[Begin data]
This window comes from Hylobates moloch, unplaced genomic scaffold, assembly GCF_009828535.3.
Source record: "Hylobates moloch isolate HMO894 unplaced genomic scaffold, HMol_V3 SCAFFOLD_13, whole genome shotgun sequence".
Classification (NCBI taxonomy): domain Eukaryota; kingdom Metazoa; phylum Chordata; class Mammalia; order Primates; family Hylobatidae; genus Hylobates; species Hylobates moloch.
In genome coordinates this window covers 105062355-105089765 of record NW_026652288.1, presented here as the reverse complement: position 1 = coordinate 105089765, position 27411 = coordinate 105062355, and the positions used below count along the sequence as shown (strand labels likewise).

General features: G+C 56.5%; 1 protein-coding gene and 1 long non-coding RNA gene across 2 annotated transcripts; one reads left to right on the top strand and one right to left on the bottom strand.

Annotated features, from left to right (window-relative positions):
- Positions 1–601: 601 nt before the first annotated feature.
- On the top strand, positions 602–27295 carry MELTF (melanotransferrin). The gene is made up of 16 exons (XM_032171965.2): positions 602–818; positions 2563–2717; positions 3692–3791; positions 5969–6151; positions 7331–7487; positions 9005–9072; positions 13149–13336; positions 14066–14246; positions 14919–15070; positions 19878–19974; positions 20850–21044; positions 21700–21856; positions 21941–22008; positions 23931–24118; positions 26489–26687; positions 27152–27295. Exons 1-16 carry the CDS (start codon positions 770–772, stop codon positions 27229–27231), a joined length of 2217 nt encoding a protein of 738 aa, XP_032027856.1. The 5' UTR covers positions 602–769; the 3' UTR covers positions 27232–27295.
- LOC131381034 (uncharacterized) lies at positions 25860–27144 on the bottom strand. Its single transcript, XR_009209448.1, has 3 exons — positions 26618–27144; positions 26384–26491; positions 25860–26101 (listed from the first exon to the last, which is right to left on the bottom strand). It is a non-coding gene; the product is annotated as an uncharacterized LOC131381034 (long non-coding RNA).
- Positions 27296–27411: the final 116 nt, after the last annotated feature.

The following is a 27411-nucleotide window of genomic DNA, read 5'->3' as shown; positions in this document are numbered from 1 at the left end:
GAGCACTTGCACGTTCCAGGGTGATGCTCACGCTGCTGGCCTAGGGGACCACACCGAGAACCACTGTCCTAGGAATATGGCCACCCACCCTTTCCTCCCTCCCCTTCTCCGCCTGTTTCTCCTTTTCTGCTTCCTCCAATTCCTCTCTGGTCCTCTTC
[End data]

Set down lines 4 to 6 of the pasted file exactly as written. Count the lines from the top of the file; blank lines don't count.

In genome coordinates this window covers 105062355-105089765 of record NW_026652288.1, presented here as the reverse complement: position 1 = coordinate 105089765, position 27411 = coordinate 105062355, and the positions used below count along the sequence as shown (strand labels likewise).

General features: G+C 56.5%; 1 protein-coding gene and 1 long non-coding RNA gene across 2 annotated transcripts; one reads left to right on the top strand and one right to left on the bottom strand.

Annotated features, from left to right (window-relative positions):